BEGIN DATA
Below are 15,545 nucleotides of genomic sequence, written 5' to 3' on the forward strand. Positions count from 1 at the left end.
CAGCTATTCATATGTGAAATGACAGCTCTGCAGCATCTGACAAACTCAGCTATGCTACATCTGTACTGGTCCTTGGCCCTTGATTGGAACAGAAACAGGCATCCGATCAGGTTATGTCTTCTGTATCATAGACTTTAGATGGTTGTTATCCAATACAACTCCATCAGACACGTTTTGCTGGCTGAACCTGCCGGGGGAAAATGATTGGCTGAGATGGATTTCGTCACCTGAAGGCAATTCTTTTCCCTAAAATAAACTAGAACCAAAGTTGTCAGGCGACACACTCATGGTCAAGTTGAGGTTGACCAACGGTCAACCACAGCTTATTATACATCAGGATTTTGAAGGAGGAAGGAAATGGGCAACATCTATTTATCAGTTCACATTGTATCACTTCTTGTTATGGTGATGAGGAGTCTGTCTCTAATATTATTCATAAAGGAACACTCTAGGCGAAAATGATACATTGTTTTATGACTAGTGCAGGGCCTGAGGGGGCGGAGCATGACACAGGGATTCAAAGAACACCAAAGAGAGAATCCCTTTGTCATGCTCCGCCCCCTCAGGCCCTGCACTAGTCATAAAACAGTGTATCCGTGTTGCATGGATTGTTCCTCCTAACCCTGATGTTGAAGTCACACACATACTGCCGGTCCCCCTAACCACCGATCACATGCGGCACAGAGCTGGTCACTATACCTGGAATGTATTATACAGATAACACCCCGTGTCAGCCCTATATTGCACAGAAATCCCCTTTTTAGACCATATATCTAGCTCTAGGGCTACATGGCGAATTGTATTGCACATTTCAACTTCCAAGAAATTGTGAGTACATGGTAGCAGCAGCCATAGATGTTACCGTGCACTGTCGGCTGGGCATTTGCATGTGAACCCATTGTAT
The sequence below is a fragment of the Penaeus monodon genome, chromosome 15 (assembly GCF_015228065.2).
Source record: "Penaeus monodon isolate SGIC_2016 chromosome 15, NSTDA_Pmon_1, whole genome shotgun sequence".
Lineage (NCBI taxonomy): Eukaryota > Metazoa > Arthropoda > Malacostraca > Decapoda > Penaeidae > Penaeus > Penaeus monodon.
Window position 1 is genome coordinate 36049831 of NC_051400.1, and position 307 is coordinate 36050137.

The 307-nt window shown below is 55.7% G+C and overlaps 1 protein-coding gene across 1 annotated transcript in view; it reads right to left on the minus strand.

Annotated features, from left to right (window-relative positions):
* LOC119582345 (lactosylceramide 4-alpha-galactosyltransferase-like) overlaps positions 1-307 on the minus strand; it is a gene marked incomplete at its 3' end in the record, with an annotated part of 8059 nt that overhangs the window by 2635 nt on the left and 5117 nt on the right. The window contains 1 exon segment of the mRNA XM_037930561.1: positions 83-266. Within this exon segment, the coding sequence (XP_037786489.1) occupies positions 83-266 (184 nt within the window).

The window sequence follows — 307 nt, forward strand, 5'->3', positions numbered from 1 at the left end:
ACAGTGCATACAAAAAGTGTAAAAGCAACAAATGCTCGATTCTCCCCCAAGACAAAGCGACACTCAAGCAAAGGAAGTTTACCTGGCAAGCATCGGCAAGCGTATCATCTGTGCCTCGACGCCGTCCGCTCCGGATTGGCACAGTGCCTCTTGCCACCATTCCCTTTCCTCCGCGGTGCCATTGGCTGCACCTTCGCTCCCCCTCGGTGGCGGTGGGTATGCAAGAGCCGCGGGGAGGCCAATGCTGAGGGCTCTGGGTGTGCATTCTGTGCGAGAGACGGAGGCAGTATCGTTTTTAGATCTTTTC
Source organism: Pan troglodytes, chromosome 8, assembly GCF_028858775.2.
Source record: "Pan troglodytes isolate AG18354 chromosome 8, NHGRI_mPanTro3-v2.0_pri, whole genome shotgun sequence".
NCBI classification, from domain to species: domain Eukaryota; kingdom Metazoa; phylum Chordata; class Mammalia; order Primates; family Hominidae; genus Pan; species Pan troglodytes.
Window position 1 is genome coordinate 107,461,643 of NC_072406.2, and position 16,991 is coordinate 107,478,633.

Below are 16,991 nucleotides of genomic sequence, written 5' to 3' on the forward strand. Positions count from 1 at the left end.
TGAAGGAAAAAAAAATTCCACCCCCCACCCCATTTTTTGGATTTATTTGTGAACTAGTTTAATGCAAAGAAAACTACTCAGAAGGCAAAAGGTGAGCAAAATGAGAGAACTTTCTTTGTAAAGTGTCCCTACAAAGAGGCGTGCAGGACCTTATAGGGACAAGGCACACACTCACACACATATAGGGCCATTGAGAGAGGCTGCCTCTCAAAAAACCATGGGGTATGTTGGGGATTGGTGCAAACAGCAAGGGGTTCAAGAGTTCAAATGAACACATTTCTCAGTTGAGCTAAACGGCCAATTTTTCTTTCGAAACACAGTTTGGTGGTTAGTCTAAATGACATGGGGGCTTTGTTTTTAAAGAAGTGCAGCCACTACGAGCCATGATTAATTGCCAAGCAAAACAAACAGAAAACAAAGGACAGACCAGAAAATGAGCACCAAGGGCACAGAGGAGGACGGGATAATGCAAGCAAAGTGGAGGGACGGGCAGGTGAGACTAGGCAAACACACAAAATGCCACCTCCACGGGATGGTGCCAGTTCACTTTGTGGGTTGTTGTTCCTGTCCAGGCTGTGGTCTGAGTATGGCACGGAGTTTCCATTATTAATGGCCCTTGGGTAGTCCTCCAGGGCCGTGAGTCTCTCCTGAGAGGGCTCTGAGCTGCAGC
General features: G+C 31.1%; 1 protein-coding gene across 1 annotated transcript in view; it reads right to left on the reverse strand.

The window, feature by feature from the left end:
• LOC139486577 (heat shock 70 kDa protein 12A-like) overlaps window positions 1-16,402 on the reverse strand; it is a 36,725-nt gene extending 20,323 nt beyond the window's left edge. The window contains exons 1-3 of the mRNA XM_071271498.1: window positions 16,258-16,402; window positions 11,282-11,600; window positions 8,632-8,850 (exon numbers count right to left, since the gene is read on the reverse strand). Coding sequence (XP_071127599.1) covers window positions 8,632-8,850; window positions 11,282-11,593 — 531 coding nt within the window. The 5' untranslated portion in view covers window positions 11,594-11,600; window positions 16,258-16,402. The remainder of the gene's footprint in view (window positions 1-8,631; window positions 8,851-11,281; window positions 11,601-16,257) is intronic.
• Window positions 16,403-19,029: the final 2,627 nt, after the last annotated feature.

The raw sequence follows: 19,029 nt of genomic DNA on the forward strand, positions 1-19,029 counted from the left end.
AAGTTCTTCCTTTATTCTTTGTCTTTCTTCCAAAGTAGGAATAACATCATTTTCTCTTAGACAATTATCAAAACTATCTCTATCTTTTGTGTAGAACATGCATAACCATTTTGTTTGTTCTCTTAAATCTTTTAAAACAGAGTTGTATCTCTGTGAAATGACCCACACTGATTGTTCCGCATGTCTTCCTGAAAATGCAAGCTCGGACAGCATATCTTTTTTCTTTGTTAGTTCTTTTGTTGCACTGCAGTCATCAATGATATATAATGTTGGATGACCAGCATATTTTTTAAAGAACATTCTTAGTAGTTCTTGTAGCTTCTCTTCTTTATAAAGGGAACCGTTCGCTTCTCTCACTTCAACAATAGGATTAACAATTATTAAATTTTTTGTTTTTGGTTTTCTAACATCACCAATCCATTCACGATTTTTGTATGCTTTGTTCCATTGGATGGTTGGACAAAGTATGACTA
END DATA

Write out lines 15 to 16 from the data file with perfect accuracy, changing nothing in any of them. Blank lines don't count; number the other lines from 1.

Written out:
Window position 1 is genome coordinate 107,461,643 of NC_072406.2, and position 16,991 is coordinate 107,478,633.

Below are 16,991 nucleotides of genomic sequence, written 5' to 3' on the forward strand. Positions count from 1 at the left end.